My family history research has awakened an interest in history as it provides a context for understanding it on a personal level. The books that I find most enlightening are those that present history through the lens of those living it. I only wish that I had been able to learn history in this manner originally as it would have captivated me much sooner. Earlier this year I had the opportunity to visit Budapest and learn more about the history of that region. When I stumbled across a book by Kati Marton, I was intrigued by its focus on Budapest and its mention of familiar places that we had visited. As the daughter of Hungarian journalists with Jewish roots, she has a unique connection to the city. Her parents were journalists in Budapest during the Communist regime, arrested, imprisoned and finally released, ultimately immigrating to the US. Years later she goes back to Budapest and reads the files of the secret police, realizing the constant surveillance that her parents had been under in both Budapest and the US. Her book Enemies of the People paints a vivid picture of life under the Communist regime.
While Marton’s maternal grandparents had perished at Auschwitz and her father’s career options were restricted by his Jewish heritage, the family raised their children as Catholics. It was not until Marton was an adult that she stumbled across her Jewish roots.
The book relates a fascinating journey by Szilard and Wigner to visit Einstein in Long Island. There they discussed the experiments in Germany which suggested a nuclear chain reaction could be created by bombarding uranium with neutrons. They then added a piece of information that Einstein had not yet contemplated, that this in turn could create atomic bombs. Much of their impetus for their involvement in the creation of the atomic bomb was the fear that the Nazis would get there first, a fear colored by their realization of the danger presented by the Nazis long before the US shared that understanding. Several of them had studied physics in Berlin and knew the advances in science that could make this possible. Einstein was alarmed enough to sign a letter to President Roosevelt to alert him to this threat which ultimately led to the Manhattan Project. After Hitler’s death, the creators of the atomic bomb assumed opposite sides of the issue. Szilard opposed the use of the atomic bomb convinced that the mere threat of it would have been sufficient.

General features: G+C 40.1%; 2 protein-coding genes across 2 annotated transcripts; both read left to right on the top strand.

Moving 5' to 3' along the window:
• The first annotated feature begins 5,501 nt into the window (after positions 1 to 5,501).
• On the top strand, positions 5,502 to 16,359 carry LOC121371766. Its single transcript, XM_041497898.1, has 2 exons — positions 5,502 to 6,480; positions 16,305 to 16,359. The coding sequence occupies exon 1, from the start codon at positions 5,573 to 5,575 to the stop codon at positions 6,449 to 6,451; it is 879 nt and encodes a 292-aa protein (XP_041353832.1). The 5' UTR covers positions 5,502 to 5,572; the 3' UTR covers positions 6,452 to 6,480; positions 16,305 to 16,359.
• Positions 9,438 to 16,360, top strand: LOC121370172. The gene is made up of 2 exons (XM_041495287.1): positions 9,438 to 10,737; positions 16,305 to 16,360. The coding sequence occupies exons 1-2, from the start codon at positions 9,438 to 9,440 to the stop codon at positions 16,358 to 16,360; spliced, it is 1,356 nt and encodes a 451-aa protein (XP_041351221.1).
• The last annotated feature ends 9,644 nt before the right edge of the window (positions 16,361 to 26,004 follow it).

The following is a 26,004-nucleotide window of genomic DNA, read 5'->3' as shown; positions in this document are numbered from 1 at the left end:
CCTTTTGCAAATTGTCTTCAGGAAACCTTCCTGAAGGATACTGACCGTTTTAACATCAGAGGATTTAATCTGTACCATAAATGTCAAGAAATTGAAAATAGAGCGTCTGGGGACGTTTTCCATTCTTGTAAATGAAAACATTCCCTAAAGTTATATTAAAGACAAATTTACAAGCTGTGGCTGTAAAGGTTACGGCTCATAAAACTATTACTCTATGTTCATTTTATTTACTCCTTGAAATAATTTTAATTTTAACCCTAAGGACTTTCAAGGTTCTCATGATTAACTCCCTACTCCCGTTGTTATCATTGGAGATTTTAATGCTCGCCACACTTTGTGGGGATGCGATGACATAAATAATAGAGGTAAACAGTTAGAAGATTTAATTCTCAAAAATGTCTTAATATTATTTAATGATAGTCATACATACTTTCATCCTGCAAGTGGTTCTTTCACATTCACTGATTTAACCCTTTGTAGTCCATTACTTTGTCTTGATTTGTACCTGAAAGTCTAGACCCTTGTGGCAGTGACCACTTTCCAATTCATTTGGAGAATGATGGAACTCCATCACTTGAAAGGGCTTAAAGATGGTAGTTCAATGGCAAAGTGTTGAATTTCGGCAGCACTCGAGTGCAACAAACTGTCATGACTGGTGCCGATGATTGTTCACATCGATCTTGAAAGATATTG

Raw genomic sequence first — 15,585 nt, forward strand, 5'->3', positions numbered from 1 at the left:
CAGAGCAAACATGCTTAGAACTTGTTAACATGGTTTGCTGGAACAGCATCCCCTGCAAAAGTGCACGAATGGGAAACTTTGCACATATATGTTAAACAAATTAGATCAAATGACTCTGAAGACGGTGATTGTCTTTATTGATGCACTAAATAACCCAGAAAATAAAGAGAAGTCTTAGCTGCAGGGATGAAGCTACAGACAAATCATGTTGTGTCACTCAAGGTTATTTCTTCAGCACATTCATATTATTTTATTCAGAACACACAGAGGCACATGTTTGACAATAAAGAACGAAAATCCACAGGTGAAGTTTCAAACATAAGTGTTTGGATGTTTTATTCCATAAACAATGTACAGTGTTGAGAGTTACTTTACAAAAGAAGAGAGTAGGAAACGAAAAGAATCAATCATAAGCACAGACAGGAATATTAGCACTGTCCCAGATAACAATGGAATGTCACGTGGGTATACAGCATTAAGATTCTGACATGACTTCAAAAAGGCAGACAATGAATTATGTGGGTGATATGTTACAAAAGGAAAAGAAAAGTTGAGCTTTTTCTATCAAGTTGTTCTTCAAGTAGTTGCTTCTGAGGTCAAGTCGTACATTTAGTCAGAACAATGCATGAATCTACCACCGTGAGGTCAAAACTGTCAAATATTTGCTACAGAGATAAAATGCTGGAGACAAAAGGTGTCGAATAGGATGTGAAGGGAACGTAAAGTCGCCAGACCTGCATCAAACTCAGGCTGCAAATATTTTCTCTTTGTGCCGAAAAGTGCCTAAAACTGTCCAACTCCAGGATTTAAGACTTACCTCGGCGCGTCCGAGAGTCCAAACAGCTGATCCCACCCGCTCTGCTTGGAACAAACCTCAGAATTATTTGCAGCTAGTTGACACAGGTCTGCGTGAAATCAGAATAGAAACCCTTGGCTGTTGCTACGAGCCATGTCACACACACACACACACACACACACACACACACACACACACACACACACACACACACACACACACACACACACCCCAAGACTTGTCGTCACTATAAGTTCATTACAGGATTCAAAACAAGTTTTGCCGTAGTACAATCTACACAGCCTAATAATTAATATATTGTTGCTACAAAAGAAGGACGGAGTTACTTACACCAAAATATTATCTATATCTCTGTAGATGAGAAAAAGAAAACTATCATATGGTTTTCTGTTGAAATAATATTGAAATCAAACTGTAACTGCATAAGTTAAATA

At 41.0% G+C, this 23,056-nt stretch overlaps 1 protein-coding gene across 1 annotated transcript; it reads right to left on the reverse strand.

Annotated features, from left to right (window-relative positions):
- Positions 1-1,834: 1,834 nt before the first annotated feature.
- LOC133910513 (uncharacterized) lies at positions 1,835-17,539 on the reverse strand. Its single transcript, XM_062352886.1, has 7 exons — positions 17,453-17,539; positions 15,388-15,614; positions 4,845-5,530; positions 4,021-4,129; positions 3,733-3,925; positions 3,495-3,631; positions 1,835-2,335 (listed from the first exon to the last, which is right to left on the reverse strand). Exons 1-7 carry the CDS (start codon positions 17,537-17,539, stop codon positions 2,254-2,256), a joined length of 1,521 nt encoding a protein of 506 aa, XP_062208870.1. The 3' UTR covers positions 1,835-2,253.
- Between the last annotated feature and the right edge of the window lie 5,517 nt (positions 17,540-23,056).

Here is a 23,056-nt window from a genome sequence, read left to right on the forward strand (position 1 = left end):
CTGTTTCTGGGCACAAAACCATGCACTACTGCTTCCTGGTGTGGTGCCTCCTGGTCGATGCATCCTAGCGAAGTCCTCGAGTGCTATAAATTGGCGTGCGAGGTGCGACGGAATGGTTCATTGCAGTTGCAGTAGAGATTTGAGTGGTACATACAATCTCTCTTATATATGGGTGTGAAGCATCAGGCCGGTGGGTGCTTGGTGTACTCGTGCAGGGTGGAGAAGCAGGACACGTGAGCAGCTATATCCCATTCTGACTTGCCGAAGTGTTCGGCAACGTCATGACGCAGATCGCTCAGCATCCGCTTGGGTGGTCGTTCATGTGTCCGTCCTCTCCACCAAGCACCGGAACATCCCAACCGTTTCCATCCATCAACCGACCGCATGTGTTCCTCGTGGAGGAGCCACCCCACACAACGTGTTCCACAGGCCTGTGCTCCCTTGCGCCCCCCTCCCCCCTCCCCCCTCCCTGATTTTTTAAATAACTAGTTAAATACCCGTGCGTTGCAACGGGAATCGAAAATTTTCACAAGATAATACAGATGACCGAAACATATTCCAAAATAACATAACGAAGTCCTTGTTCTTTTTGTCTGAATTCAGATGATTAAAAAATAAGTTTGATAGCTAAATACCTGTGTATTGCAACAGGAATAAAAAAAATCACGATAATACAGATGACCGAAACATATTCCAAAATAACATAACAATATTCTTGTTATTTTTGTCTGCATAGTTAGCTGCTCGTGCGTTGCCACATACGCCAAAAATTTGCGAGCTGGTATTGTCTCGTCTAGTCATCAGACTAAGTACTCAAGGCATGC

Marton also tells the story of Robert Capa and Andre Kertesz, major figures in modern photojournalism. Michael Curtiz, the producer of the movie Casablanca and Alexander Korda, a major producer/director are also chronicled. Marton rounds out the nine with the political writer Arthur Koestler. While all are interesting lives, the preponderance of the scientists who were so central to key world events causes these segments to dominate the book.
Marton hypothesizes that the position of these men as outsiders contributed to the remarkable roles they ultimately played. They were outsiders on many levels, as Jews and as Hungarians. Marton makes the point that Hungary was isolated by way of being landlocked and “language” locked, the language having no relationship to other languages and thus limited to a small segment of population. In fact, many of those of whom she writes had extensive language skills that eased their transition between cultures. She also notes that they were all nonobservant Jews, a product of the secular world of Budapest and its café society. Many of these men came of age in a period of rich cultural ferment prior to WWI. Many went on to study in Berlin. They were worldly and well-educated and highly sensitized to changes in the political environment. Enough so that they saw the impending dangers, departed and re-established their lives and careers.
I found the consideration of “outsider” status of particular interest as I believe the outsider role frees one up to challenge the conventional wisdom, to “think outside of the box”. I think it is likely that the considerable success of many Jews is partially attributable to that factor. When one doesn’t have access to the traditional rewards of the system, one is strangely freed up to do the unexpected, to create one’s own path.